Should I Buy The Panasonic Lumix GF1 or GF2?
After much anticipation, Panasonic have announced the successor to their beloved GF1, the GF2. As a Lumix fan, I was eagerly waiting to see what was new. I was hoping to get the GF1 but decided to wait to see what features the GF2 had to offer. Just a quick recap, the GF1 was Panasonic's flagship mirror-less Micro Four Thirds(MFT) camera. It was widely praised by every reviewer in the blogosphere for its portability and performance. With the announcement of the GF2, many GF1 owners and eager MFT fans waited for the big preview. What was new? A touchscreen and not much else. Panasonic unveiled the GF2 and it was more or less the same device. The fanfares ended and people got on with their daily lives. It was leaner, and more simplified compared to the GF1 but is it better? Being new to MFT cameras, why should I but the GF2 over the GF1?
Before we get into the crazy new features and advancements of the GF2, lets look at what made the GF1 such a great digital camera.
The Lumix DMC-GF1
The GF1 is arguably, the best MFT camera on the market today. It wasn't exactly a difficult contest. Panasonic and Olympus have a duopoly on the MFT standard so the GF1's only competitor is the Olympus PEN E-PL1. Yes, there's the Samsung NX100 and Sony has their NEX-3 and NEX-5 cameras but they're not MFT and that's subject for another hub. Back to the GF1. The GF1 is a 12MP camera with a MFT live MOS sensor. The “Four Thirds” refer to both the size of the image sensor(4/3”) and the aspect ratio(4:3). Besides having a sensor that is 9 times larger than a compact point ad shoot's, it also has a hot shoe available for an electronic viewfinder or flash. The larger sensor means it performs much better than a compact point and shoot but not quite as good as a full blown DSLR. Having an interchangeable lens system really makes this a versatile camera. There are some aftermarket mounts that allow you to use Leica M lenses as well as other brands on the MFT standard. The GF1 gave amateur photographers the controls of a DSLR with the size of a compact.
The GF1 isn't perfect. The MFT sensor isn't as large as a DSLR sensor but it is considered good enough for most people. The GF1 also did not come with the electronic viewfinder. Buying a viewfinder separately only adds to the cost of what is already an expensive camera. There is also a lack of image stabilization(IS) in the body. IS is dependent on the lens and not all lenses are equipped with IS. Overall, the GF1 is a solid camera. It takes great photos and it can record videos at 720p. It also offer the full control of a DSLR in a small body of relatively compact size.
Do you like touchscreens?
After winning over the hearts of many photography enthusiasts, Panasonic introduced the successor to the GF1, the GF2. The GF2 had some big shoes to fill and some people are wondering, “Can it live up to the GF1?” To answer that question, you have to ask yourself another one. Do you like touchscreens? The GF2 is not much different from the GF1. It has a slightly slimmer body. Along with the standard diet of MFT sensors and no mirrors, it has loss some fat with the removal of its manual control knobs. The result? A fancy new touch screen! They've also added a stereo microphone, 1080i video recording and a maximum light sensitivity of 6400 ISO(up from 3200).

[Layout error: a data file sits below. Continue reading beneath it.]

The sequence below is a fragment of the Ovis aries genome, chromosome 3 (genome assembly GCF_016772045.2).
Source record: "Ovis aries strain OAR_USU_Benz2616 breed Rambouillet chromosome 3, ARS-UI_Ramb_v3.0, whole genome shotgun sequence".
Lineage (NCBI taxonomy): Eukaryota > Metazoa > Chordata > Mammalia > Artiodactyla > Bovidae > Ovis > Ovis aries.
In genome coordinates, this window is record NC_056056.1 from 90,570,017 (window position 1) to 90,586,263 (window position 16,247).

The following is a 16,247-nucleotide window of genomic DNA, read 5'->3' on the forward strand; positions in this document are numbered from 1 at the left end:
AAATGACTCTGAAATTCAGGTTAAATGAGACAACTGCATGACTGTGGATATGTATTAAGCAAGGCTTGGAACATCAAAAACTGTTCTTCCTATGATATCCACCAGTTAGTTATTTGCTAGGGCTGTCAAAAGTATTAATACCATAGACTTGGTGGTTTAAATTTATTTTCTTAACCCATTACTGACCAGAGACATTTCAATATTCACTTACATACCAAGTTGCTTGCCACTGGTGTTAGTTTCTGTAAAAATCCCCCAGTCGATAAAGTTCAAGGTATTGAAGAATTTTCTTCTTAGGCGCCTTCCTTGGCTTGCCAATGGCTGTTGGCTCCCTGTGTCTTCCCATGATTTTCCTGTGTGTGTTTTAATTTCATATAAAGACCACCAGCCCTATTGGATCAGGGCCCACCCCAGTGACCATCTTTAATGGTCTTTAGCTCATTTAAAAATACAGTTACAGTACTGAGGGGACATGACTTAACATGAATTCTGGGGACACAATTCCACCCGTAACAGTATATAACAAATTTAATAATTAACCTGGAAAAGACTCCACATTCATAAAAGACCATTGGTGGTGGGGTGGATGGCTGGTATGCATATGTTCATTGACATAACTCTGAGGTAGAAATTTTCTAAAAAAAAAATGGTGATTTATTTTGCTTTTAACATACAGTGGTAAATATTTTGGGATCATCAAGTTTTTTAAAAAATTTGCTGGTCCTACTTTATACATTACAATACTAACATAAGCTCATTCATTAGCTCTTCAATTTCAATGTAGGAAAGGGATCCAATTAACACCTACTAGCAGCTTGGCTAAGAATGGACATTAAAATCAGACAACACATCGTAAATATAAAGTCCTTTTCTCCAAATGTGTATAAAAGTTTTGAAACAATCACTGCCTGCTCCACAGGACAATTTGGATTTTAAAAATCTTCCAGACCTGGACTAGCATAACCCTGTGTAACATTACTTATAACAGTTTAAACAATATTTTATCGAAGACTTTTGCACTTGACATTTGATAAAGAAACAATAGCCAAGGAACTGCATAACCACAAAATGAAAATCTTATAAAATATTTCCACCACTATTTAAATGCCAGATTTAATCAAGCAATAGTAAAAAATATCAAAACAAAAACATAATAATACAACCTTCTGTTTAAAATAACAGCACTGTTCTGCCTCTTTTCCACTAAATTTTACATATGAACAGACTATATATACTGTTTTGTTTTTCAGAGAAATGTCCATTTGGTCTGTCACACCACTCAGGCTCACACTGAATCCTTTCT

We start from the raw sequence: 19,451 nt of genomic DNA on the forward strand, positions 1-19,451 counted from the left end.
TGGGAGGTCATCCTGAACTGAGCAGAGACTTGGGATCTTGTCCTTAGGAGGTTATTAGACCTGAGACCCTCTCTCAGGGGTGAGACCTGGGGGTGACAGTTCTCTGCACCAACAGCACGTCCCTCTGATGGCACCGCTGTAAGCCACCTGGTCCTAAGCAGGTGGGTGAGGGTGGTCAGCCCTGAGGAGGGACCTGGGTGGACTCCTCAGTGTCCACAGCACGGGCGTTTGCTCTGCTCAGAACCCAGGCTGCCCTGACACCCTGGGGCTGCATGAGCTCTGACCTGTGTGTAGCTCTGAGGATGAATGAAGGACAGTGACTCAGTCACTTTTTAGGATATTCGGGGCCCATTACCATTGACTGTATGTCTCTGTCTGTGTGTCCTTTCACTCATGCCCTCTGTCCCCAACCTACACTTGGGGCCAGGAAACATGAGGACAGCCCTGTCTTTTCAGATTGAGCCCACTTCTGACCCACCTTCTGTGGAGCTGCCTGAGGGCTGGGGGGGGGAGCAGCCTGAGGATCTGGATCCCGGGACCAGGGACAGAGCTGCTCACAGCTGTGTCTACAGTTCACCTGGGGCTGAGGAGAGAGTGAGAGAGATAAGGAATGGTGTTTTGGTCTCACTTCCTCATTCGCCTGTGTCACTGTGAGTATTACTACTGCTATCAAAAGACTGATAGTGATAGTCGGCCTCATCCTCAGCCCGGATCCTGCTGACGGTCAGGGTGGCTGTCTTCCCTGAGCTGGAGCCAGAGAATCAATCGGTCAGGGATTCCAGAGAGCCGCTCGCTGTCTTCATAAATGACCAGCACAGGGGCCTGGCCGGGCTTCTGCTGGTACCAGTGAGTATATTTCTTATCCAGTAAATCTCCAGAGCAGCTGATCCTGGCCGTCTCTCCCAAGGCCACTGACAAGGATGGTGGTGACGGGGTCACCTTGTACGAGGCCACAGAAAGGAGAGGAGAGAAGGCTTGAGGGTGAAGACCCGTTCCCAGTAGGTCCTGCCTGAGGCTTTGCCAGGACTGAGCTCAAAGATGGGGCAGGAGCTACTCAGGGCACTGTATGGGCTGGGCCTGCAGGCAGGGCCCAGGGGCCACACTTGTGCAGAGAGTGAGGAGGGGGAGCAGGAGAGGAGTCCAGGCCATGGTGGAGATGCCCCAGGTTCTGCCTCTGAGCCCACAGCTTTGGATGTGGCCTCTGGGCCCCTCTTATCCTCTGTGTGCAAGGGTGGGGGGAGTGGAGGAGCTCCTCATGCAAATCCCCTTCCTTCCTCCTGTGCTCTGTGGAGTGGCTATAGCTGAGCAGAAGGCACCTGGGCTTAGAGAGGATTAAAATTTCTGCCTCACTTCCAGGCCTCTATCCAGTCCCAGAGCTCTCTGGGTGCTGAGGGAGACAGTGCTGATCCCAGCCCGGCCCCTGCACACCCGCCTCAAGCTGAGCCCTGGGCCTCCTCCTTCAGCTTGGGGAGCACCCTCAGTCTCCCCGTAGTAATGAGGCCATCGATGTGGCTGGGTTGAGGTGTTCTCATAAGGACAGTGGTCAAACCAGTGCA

Is the GF2 better than the GF1? That depends. Some would argue that the GF2 is a dumbed down version of the GF1. Personally, I'm turn off by the GF2. You would think that a sleeker and slimmer GF2 would be a good thing but instead of being a sexy MFT, it's more like an anorexic blond. Dumb and skinny. The manual controls made using the GF1 a joy. The touchscreen of the GF2 made changing the settings a choir. What's worse than a touchscreen? An unresponsive touchscreen. Think about ATM touch screens. I'm talking about you Bank Of America. Not only does it mean more time fumbling through the menus but it also more greasy fingerprints and smudges on that LCD. I don't care if you are as hygienic as Howie Mandel. That screen will get oil on it. Just ask my touchscreen Lumix FH22 and I'm no slob.
There is one benefit to using the touchscreen on the GF2. That's their touch to focus feature. You can use the touchscreen to focus on a specific subject and it will focus on the subject. It can even track the subject if it is moving. You can also touch to take a picture. This is a pretty cool feature for composition. This feature comes with a price. Now you have to worry about camera shake when you press the touchscreen. Reminds me of those cameras on smart phones. Another unnecessary thing to worry about.
GF2 Reviewed by DigitalRev.com
It's difficult to call the GF2 an “upgrade” to the GF1. Panasonic have tweaked a few things on the GF1 and marketed it as a new camera. Up the ISO sensitivity here, a stereo mic there. At the end of the day, it's pretty much the same camera with a cheesy touchscreen. That can be a big letdown for some of its fans. Refreshing a brand can work but only if consumers feel like they're getting what they paid for. The GF1 gave photographers control and the GF2 takes much of that ease of use out of this new camera. Maybe Panasonic should've taken notes from Sony when they refreshed their Playstation lines. Call this new camera the “GF1 Slim” and wait a real successor. As a standalone camera, the GF2 is not bad but as an upgrade to the GF1, it left a lot to be desired. How about a built in viewfinder? How about 1080p video recording? Faster performance? Swivel screen? In body image stabilization? Better JPEG processing? There's so much that Panasonic could've done to make the GF2 an awesome upgrade but instead they choose to put in an unresponsive touchscreen and a stereo mic. You should get the GF2 if you don't already own a GF1 and you MUST have the latest. It also helps if your IQ is the same as the temperature in your room. For everyone else, get the GF1.